Real-time data to help optimize investments are critical to build on 20 years of progress and reach the global goal of eliminating malaria within a generation

More countries across the globe, including in SE Asia and Central America, are closer to elimination than ever before

Seattle, November 30, 2020 – Malaria No More joins the global community in applauding the significant positive impact of increased global investment and commitment in the malaria fight since 2000, as detailed in the 2020 World Malaria Report released today by the World Health Organization. Despite historic progress, persistent high levels of malaria cases and deaths and the COVID-19 pandemic reinforce the urgency of accelerating efforts to end this preventable and treatable infectious disease within a generation.

Global efforts over two decades saved 7.6 million lives and prevented 1.5 billion cases of malaria, dramatically reducing the global malaria burden. During this period, 21 countries achieved zero malaria cases and countries closing in on elimination almost doubled. However, while malaria deaths were at the lowest level ever at the end of last year, progress has been uneven over the past four years. In 2019, 409,000 people died from malaria and 229 million malaria cases, continuing to take their toll on lives and country health systems and economies. In this same period, the population in sub-Saharan Africa, which accounts for over 90 percent of the global malaria burden, increased from 665 million to over 1 billion.

“This year, heroic efforts saved hundreds of thousands of lives and defended huge global gains made against malaria since the year 2000. But today, every death from malaria is avoidable,” said Martin Edlund, CEO, Malaria No More. “Thanks to two decades of investment in the malaria fight, countries are better positioned to respond to emerging health threats like COVID-19. We must now accelerate malaria progress and defeat pandemics by leveraging the vital programs, partnerships, expertise and capacities of the malaria campaign,” he continued.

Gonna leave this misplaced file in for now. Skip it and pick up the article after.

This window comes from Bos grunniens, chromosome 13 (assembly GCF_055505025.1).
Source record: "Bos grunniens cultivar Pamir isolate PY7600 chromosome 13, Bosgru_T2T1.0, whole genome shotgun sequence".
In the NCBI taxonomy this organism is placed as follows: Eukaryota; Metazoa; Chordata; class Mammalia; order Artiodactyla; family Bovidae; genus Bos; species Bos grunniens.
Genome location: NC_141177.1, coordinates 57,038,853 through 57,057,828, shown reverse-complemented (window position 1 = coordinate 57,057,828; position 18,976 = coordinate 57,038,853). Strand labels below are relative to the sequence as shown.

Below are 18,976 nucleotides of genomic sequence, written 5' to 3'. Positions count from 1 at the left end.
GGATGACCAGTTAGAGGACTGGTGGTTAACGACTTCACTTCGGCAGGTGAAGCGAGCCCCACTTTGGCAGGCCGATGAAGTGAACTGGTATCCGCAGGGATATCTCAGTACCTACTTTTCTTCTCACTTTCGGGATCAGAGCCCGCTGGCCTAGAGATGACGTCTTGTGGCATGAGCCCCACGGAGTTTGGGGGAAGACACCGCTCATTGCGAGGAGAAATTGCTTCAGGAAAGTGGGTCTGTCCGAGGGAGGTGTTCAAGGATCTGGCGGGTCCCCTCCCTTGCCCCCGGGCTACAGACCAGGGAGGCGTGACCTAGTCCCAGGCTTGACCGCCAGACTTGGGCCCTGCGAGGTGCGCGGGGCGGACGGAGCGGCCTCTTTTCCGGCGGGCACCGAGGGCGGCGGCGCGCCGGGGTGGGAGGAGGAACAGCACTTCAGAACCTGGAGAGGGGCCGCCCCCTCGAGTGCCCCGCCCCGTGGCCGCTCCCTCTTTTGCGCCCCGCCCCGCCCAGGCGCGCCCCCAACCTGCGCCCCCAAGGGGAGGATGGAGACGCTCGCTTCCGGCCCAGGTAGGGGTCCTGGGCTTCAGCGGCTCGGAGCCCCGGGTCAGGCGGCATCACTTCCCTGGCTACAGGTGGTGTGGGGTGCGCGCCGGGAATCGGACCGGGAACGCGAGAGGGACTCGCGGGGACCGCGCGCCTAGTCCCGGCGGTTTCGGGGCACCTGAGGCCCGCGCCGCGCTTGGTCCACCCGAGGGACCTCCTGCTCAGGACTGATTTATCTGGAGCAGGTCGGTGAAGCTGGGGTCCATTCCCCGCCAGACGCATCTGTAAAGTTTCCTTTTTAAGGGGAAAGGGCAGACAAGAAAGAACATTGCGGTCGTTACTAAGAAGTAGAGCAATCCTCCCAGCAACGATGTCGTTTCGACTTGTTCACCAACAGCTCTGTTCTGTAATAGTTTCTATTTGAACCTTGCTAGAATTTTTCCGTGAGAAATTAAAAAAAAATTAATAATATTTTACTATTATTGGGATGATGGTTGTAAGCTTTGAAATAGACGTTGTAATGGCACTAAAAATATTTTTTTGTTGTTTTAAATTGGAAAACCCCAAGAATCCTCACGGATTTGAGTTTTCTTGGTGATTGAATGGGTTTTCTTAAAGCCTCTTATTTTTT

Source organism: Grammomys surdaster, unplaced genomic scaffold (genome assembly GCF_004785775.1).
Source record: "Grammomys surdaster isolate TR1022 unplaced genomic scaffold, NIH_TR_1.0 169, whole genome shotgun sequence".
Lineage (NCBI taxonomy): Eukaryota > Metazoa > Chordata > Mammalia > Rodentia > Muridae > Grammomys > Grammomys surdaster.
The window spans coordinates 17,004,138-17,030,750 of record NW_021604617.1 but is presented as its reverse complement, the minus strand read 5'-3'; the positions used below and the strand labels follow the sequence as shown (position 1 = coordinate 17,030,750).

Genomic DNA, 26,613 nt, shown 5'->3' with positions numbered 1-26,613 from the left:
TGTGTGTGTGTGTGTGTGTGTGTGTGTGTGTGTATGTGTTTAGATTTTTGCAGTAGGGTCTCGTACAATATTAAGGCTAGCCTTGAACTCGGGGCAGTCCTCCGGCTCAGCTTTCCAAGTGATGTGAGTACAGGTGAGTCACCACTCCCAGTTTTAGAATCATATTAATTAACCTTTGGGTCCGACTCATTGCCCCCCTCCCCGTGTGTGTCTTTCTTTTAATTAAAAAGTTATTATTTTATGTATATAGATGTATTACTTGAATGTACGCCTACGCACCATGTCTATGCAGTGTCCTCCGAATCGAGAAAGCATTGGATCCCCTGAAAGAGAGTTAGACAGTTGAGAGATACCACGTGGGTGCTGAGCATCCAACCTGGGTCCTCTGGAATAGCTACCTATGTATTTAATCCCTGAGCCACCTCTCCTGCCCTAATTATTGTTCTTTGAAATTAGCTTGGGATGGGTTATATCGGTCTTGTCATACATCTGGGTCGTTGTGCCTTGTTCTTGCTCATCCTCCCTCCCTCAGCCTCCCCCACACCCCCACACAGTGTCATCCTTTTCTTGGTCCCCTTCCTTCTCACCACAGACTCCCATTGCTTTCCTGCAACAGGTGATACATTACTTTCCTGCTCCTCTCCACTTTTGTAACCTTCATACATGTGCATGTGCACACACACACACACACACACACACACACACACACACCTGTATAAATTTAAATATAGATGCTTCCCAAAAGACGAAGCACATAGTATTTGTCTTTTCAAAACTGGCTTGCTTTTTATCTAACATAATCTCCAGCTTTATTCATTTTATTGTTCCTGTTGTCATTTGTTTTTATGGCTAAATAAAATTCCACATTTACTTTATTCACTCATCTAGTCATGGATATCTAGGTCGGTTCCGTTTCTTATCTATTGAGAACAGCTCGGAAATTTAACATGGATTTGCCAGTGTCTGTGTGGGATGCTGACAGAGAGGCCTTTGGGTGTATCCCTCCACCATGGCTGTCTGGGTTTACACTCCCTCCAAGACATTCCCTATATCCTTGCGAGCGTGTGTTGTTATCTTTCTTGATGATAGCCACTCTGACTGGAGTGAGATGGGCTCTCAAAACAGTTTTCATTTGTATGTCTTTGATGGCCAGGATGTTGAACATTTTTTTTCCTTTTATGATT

Malaria-affected countries, with support from global partners, responded to WHO’s call to action earlier this year to quickly and safely continue malaria programming and prevention campaigns in the face of COVID-19 to avoid a worst-case scenario doubling of malaria deaths. In 28 countries, including many of the highest burden countries, more than 90 percent of planned net distribution campaigns occurred across the world. Countries are on track to deliver a total of 200 million mosquito nets by the end of the year and over 20 million children were reached with seasonal malaria chemoprevention. Eliminating countries, including El Salvador, kept on track with malaria programs and surveillance, maintaining a third year of zero malaria cases on the road to malaria-free certification in 2021.

COVID-19 has reinforced the vital role that timely, accurate and geolocated data and innovation plays in effectively fighting an infectious disease. As countries continue to fight malaria and COVID – which share seven of 10 primary systems – using real-time data will help innovate and adapt their approaches and optimize the impact of limited resources. Furthering reductions in malaria cases helps countries be better positioned to deal with COVID and other future health threats.

Continued U.S. leadership and increased funding are critical to end malaria

The U.S. continued to be the largest government funder of the global malaria fight, providing more than one third of total global funding in 2019 for control and elimination efforts. Ongoing investments are made through the Global Fund to Fight AIDS, Tuberculosis and Malaria (The Global Fund), the U.S. President’s Malaria Initiative (PMI), and research and development through numerous government agencies.

U.S. bipartisan support over the past two decades has steadily increased U.S. investments in the malaria fight, with evidence that these investments consistently deliver impressive returns and contribute to global health security generally. PMI and Global Fund investments have been instrumental in protecting more than 570 million people and building resilient health systems that are being used to respond to the pandemic. This includes training tens of thousands of health workers; increasing access to life-saving drugs and rapid diagnostics; strengthening supply chain for medicines and medical equipment; building data systems to improve real-time surveillance of infectious diseases and fevers; and, building in-country lab capacity.